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November 16, 2010. One of the most solemn ceremonies of the year is when the Pope proclaims new saints, who serve as shining life examples for catholics worldwide. In order to declare someone a saint, the Church launches an intense investigation that can take years. During this time, the postulator examines whether or not the candidate really lived like a hero of christian virtue.

Silvia Correale, Postulator

Silvia Correale, Postulator

Silvia Correale is from Argentina. She is one of the few female postulators in the world. She is currently reviewing 20 beatification cases, including that of Vietnamese cardinal François Xavier  Van Thuan and world-renowned architect Antoni Gaudi.

“The truth is that I haven’t counted all of them. I know that I have a significant number of upcoming cases that cover a little bit of  all the vocations, in the life of the Church.” ~ Silvia Correale, Postulator

In order to open the beatification process, five years have to pass after the candidate’s death. This time period is necessary to evaluate if this person’s saintly legacy is kept alive or forgotten.

“That sense of God’s people among which this person was a saint. We would say we have the public opinion, that common feeling of the people, of the ordinary people of God… this is already a sign.”~ Silvia Correale, Postulator

The next step involves gathering testimonies from people who knew him or her, in order to demonstrate their virtues with concrete facts and not just opinions. With this information, a detailed biography called “Positio” is compiled.

“It is a book that contains the biographical synthesis of the Servant of God, and information on each of the cardinal virtues that we receive in baptism: faith, hope and charity. Justice, prudence, fortitude and temperance and also virtues like humility.” ~ Silvia Correale, Postulator

The postulator will ultimately have to prove a miracle occurred in order to validate that the candidate intercedes between man and God.  The Church considers this a sign from God that certifies that this person is in heaven.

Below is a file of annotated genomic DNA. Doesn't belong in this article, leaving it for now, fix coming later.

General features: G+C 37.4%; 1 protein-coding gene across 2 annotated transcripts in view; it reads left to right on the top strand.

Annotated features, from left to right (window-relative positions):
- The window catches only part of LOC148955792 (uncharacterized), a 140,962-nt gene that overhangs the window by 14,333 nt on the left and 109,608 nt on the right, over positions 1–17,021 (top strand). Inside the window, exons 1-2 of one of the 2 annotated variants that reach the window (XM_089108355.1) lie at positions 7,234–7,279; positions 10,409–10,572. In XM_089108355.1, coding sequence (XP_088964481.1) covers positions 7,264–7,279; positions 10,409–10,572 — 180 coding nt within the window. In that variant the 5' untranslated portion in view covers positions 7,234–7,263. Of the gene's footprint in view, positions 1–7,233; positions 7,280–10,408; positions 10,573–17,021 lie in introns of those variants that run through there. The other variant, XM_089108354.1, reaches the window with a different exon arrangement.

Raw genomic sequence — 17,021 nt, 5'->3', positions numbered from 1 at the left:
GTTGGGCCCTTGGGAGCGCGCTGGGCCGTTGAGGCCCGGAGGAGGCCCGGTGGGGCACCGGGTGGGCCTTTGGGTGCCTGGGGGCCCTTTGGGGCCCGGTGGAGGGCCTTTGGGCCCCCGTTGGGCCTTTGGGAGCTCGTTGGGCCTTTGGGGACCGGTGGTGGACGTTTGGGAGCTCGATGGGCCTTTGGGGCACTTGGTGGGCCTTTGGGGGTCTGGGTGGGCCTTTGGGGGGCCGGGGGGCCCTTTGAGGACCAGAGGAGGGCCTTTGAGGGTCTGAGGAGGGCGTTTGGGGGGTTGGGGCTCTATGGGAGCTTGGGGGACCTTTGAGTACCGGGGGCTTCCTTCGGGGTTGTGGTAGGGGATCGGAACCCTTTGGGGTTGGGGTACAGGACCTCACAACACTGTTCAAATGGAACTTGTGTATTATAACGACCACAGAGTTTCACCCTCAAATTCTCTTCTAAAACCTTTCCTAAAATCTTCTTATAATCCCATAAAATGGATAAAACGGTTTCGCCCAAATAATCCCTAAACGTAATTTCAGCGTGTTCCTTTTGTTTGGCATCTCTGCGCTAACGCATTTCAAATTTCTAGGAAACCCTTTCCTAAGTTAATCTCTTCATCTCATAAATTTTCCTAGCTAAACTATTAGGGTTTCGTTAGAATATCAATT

The last step before being canonized is being beatified, which means that a person can be venerated in their diocese. In order to declare someone a saint, an additional miracle has to be proven.

Every time that someone is proclaimed a new saint,  it is a milestone marking the end of years of work from a postulator and his or her staff. Correale says it is like giving birth: you suffer a lot but in the end it is a great joy.


“It takes many years, a lot of work and when the moment finally arrives, it is a great joy in which one has already forgotten the years of labor and working hard to convince the superiors of the Congregation of all the various motivations.” ~Silvia Correale, Postulator

Benedict XVI says that saints are like the jewels that adorn the Church.  Because of this, the work of the postulators like Silvia Correale is like that of a goldsmith, whose vocation is about making each and every one shine.

Originally published http://www.romereports.com/palio/How-does-the-Vatican-prove-someone-is-a-saint-Key-points-of-the-Canonization-process-english-3074.html

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